The risk-benefit equation is particularly troublesome in people at lower risk. “Persons at low risk have little chance of benefit but equal chance of harms and thus are more likely to have a net harm,” they wrote. They cited a decision aid showing that for every 100 people who take a statin for 5 years, two will avoid an MI but 98 will derive no benefit, while five to 20 will experience side effects and “will have a take a pill every day.”

Further, they pointed out “there are unintended consequences of the widespread statin use in healthy persons. For example, people taking statins are more likely to become obese and more sedentary over time than nonstatin users, likely because these people mistakenly think they do not need to eat a healthy diet and exercise as they can just take a pill to give them the same benefit.”

Paul Thompson, MD, (Hartford Hospital) focused entirely on the problem of side effects in his viewpoint article. He agreed with Redberg and Katz that statin trials did not rigorously assess this issue. “How could the statin RCTs miss detecting mild statin-related muscle adverse effects such as myalgia?” he asked. His terse response: “By not asking.”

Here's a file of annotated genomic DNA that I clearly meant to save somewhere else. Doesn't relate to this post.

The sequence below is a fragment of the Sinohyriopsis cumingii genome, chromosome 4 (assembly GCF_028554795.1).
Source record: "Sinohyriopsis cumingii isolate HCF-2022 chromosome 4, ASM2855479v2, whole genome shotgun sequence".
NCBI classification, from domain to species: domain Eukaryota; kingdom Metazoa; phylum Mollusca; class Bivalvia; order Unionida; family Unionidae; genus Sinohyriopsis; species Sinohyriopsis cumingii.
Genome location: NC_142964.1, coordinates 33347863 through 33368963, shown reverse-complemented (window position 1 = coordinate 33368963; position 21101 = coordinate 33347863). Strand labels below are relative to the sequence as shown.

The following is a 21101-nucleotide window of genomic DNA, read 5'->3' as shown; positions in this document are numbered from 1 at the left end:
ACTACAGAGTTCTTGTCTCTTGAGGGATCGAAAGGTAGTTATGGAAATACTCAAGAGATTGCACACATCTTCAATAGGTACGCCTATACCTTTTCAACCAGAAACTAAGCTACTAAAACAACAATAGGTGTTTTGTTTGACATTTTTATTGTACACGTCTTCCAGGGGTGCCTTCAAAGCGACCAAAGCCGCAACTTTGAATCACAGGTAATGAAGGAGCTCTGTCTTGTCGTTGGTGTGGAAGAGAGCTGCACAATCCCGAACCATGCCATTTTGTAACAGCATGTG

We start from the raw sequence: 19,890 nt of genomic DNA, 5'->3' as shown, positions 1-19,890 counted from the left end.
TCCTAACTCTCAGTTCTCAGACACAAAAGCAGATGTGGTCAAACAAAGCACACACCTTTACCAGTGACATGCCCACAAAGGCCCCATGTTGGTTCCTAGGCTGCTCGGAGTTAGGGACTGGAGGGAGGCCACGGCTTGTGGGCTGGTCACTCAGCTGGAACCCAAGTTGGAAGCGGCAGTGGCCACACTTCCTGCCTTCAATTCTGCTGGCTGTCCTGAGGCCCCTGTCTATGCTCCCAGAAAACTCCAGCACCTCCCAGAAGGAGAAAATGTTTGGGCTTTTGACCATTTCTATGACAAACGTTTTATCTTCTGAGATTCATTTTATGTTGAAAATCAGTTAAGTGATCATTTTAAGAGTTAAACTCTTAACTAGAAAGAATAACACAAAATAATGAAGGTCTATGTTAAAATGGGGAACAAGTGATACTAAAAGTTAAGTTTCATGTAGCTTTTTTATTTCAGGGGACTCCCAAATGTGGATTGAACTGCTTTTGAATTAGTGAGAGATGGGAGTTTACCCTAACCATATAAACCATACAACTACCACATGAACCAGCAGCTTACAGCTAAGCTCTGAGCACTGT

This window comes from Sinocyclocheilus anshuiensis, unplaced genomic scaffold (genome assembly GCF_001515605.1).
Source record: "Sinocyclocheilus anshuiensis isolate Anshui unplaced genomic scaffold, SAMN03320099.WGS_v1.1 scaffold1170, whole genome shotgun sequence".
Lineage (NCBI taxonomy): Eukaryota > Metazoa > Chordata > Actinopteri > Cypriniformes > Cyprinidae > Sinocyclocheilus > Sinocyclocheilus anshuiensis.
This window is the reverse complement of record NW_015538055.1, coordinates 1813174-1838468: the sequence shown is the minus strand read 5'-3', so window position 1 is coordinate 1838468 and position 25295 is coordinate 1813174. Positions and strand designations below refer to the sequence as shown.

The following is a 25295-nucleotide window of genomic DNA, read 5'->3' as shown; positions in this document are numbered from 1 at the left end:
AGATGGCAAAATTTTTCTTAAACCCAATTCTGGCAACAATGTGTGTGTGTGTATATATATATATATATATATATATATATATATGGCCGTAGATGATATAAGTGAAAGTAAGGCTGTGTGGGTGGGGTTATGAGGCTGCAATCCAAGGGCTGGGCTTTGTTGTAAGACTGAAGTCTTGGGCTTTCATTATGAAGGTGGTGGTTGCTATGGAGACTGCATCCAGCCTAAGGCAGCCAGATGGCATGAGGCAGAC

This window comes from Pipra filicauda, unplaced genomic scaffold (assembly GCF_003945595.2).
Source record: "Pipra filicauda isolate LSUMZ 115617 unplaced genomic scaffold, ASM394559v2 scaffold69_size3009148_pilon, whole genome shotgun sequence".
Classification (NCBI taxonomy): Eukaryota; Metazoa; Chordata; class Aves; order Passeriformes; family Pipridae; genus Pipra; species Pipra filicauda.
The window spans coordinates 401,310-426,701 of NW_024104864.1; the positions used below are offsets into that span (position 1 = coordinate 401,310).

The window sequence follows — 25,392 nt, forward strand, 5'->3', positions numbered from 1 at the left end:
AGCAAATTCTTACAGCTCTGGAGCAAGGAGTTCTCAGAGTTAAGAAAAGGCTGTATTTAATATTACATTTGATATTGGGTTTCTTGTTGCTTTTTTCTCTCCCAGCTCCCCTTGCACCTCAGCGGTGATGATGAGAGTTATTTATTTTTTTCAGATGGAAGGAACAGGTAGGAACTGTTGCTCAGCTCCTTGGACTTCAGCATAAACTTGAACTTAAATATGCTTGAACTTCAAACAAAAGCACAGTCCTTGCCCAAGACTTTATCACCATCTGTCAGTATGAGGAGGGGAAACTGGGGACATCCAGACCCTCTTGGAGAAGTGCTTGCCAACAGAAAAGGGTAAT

But he also concluded, after a careful review of the data, that the true incidence of side effects is likely far smaller than some have feared. But, it may be “a moot point, he argued. “If patients are convinced that the statins are responsible, it is difficult to convince them otherwise or to ignore their symptoms. So, how should these symptoms be managed?” The solution to managing these symptoms “is not evidence based but requires reassuring the patient, reassessing the need for statin therapy, determining if statins may be responsible for the symptoms, eliminating possible contributors to the process, and developing alternative treatment plans.”

The Porridge Is About Right

More supportive of the USPSTF guideline were Philip Greenland, MD, and Robert Bonow, MD, (both of Northwestern University). Although clinical trials have not established any definitive cutoff point or subgroup for benefit, they defended the risk-based approach, writing that “the likelihood that patients will benefit from statin treatment is directly associated with their absolute baseline risk of experiencing a CVD event.” The primary prevention guidelines “do not pertain to adults with very high CVD risk, such as those with familial hypercholesterolemia” or very high LDL levels, since these patients were excluded from primary prevention trials. However, these patients should of course be treated appropriately for their hyperlipidemia.

Greenland and Bonow also stated that there is no agreement on specific LDL targets or treatment initiation thresholds. Given the absence of data to guide these decisions, “disagreement is inevitable,” they wrote.